John ‘Jac’ C.
It’s hard to imagine that a bright-spirited and energetic kid like Jac has been through some of the most daunting medical challenges possible for someone so young. Having undergone surgery at just three months old, the Saskatoon boy knows exactly why it’s important to smile through each day.
Around 32 weeks into his mom’s pregnancy, Jac was diagnosed with an atrioventricular septal defect (AVSD), which essentially meant he had a hole in his heart. The diagnosis was also a strong indicator of Down syndrome, so doctors performed an amniocentesis to confirm. Immediately after Jac made his way into the world, he was rushed to the Neonatal Intensive Care Unit (NICU) for close monitoring of his heart.
While in the NICU, Jac developed jaundice as well as pancytopenia and thrombocytopenia, meaning he had a deficiency in red and white blood cells and low platelets. Baby Jac was so busy taking on numerous needle pokes and an NG tube, he was prevented from eating during the first week of his life and dropped one pound from his birth weight. Jac may have started life on the wrong foot, but at two weeks old he had recovered enough to go home for the first time.
“It was a really exciting time to have Jac finally home with us. We were fortunate to have surprised [my visiting family] by showing off Jac,” says Jac’s dad Francis. “We were thankful for the care the NICU provided for Jac and how they taught us; it allowed us to prepare for him to be home with us.”
But just one month later, Jac developed respiratory syncytial virus (RSV), which required another two week hospital stay. At this point, Jac was only two months old but had already spent half his life in hospital.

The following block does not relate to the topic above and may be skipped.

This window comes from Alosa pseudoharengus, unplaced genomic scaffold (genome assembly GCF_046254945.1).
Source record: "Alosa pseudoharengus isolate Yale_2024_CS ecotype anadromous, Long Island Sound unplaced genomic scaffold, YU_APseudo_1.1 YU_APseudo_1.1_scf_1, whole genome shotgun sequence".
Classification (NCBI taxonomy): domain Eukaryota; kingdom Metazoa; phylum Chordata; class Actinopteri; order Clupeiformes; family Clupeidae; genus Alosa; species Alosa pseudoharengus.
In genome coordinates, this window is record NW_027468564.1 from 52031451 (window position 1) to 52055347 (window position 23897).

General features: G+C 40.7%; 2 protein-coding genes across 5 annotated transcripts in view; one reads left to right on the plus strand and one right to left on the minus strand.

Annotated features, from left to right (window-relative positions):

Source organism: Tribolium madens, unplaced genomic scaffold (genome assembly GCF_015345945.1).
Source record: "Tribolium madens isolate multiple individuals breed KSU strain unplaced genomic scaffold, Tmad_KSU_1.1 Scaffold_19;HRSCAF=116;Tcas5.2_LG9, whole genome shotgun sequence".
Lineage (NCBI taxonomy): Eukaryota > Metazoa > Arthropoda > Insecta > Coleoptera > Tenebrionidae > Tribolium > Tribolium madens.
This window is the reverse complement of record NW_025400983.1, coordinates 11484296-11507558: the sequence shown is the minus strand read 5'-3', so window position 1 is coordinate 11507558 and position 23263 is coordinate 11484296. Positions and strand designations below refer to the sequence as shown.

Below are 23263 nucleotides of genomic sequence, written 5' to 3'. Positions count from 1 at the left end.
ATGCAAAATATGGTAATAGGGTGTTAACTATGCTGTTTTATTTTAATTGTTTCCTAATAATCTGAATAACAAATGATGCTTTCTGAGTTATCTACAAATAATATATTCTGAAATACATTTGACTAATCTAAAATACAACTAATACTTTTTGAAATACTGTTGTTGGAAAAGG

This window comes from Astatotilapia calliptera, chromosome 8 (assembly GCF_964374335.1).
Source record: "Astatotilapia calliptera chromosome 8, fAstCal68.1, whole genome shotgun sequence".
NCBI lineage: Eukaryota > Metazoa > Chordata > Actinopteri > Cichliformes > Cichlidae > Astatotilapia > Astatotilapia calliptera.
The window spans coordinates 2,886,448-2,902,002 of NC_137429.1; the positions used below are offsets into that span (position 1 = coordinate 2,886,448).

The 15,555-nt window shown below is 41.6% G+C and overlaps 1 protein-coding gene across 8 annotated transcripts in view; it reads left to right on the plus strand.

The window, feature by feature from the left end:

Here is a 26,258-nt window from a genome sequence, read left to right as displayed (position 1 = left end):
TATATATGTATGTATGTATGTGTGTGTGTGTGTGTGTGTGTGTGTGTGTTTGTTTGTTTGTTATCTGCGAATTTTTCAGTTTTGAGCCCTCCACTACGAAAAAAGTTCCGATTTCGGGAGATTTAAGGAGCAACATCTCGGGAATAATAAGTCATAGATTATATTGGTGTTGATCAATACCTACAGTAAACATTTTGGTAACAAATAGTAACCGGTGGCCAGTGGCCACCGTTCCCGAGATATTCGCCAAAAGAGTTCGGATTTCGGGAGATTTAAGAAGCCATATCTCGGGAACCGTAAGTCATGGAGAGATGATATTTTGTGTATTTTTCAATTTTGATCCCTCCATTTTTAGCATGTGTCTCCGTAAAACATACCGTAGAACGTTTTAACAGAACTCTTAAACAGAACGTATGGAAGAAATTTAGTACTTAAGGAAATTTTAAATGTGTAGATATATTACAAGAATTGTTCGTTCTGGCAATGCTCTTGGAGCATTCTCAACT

Jac’s parents always knew he would need heart surgery, but when he was three and a half months old, reality sunk in when they learned the surgery was booked. Though they knew he was in good hands, the family was a bundle of nerves travelling to Edmonton for Jac’s open heart surgery. It was a major surgery for a little guy, but Jac recovered remarkably well after only five days. It was then time to plan for another arrival home where he would be seen regularly by a Cardiology team in Saskatoon.
“Jac has been a trooper attending all of his appointments for the past three years,” says Francis. “For two years it seemed like an appointment every week.”
Jac now requires frequent visits to see his pediatrician, ENT specialist, ophthalmologist and the therapists at the Alvin Buckwold Child Development (ABCD) Program. In spite of it all, he has quickly grown into an incredible inspiration to those around him and always lives full of energy, smiles and laughter.
“Today Jac is a healthy and active (almost) four-year-old. He loves to swim, play soccer, take dance lessons and play with friends. Jac is able to do all of these things because of the excellent medical care he has received since he was born and the skillset he has learned from the different therapies he receives,” says Francis. “When you have a child with a disability, you tend to be uncertain with how the future may play out. All you can do is take it day by day. Every day is a great day, because Jac is worth it. Our kids are worth it.”
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